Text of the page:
Cleansing the doors of cinematic perception since 1987

Friday, April 15, 2011


It was kind of disconcerting to hear Alec Baldwin and David Letterman this week discussing their love of old films, with Dave adding they start getting good only from after 1934. Say whaaa? Dude, Acidemic readers know the best cinematic times are the eras Letterman doesn't like, the post-silent/pre-code era of 1929-1934, before the code crushed womankind and made her wear ridiculous aprons and act in a fakely wholesome way the bourgeois woman's groups felt would be better for the 'masses.' Here's some 90 proof:

1931 - ***
 Wallace Beery gets top billing in this protean MGM gangster drama set in gritty downtown Chicago (there's some chilling tracking shots of stockyards). Hard to believe Beery was once a huge box office draw, playing burly ruffians opposite Jackie Cooper or Marie Dressler, though, he had a certain gruff charm. Here he plays a ruffian stockyard worker nicknamed "Slaughterhouse" who leaves off hog killing to become a gangster (prohibition made it a sound career move), eventually running for mayor on the "pig-sticker" ticket, with the stockyards howling and mooing away behind his podium.

Andre Bazin would approve of this film since it operates on a loose semi-documentary style: lots of interiors packed with extras and activity and a sense of real time via long uninterrupted takes in medium frame. Everyone speaks slowly and carefully for the early sound equipment.  If nothing else it makes for an invaluable record of Chicago in the actual prohibition era: press rooms, stockyards, nightclubs, bottling plants, breweries, money changing hands, receipt tallying, shakedowns, political rallies, checks being written, highjacking, and blackmail. Lewis Stone is his bitter Irish rival, Jean Harlow a 'hired to hook ya' nightclub hatchecker, and Clark Gable a two-timing no good rat finkwhyIoughtta....

1931 - ** 1/2
Thanks to the light touch of director Gregory La Cava this soggy farce is pretty light on its feet, even with excessive early sound hiss and TCM's print all but faded to light uniform grey. Mary Astor plays the martyrishly modern wife who comes home from a trip abroad--faithful to her husband Don (Robert Ames) all the while--only to find he's taken up with a blonde gold digger (Noel Francis) with a claw-hooked mother (Gladys Gale). Once again the gender neutral fuddy-duddy-isms of Edward Everett Horton attempt to liven the stiltedness. When Horton comes to pick Mary Astor up from the docks in a huge crowd scene there's a brief, horrifying minute when I thought he was the husband Astor's been boasting of to Sir Guy Harrington (John Halliday) during the voyage. Things get better when Don's gold digger hits it off with Sir Guy during a strangely sexy bicycle ride. Dewy, wild-eyed and seductive, she really wakes up the film in this scene, the exercise perhaps kicking in the bootleg backstage hooch, but the zzz's are never far behind, struggling to catch up like Edward Everett Horton on a girl's bike.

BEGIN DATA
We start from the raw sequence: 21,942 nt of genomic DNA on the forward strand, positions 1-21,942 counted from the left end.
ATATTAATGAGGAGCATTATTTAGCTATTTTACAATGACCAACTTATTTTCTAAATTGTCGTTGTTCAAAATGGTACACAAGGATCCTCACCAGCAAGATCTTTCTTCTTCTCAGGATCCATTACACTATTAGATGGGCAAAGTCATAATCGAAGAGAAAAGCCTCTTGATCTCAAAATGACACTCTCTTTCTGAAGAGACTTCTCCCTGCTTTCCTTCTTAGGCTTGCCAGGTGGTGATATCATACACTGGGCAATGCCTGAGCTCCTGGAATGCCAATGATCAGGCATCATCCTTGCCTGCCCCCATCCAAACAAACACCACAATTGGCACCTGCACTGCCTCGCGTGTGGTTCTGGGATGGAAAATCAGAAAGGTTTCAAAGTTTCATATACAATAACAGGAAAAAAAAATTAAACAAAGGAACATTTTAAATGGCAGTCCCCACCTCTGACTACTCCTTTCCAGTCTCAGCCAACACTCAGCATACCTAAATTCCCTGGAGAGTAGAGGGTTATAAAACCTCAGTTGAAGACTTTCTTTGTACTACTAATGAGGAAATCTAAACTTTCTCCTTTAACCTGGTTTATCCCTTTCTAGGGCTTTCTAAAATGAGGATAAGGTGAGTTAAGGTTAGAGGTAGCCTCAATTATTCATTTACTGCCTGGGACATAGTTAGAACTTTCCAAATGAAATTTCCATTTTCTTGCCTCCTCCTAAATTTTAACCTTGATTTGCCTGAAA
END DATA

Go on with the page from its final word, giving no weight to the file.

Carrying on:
1932 - ***1/2
There's been so many kid-friendly TARZAN films, from the silent era up through Disney's animated version, that it's easy to forget the first two films with Weissmuller were adult, intense, and uber-lurid. TARZAN AND HIS MATE (1934) has a nude swimming scene (restored!), wild-ass battles and Maureen O'Sullivan in the hottest loincloth of any Jane ever. The big climax--a tribe of pygmies throws Jane and her father into a pit with a flesh-rending ape monster--is still unparalleled in sheer lurid extremity. A more terrifying version of the Lollipop Guild, the studio used real African American and African dwarfs in the scene, and to see them all decked-out in exotic furs and fangs swarming around the pit, yelling and screaming for blood, man oh man.... it's so splendidly disturbing, and racist and wrong, you may never want to watch it again, after just twenty more times...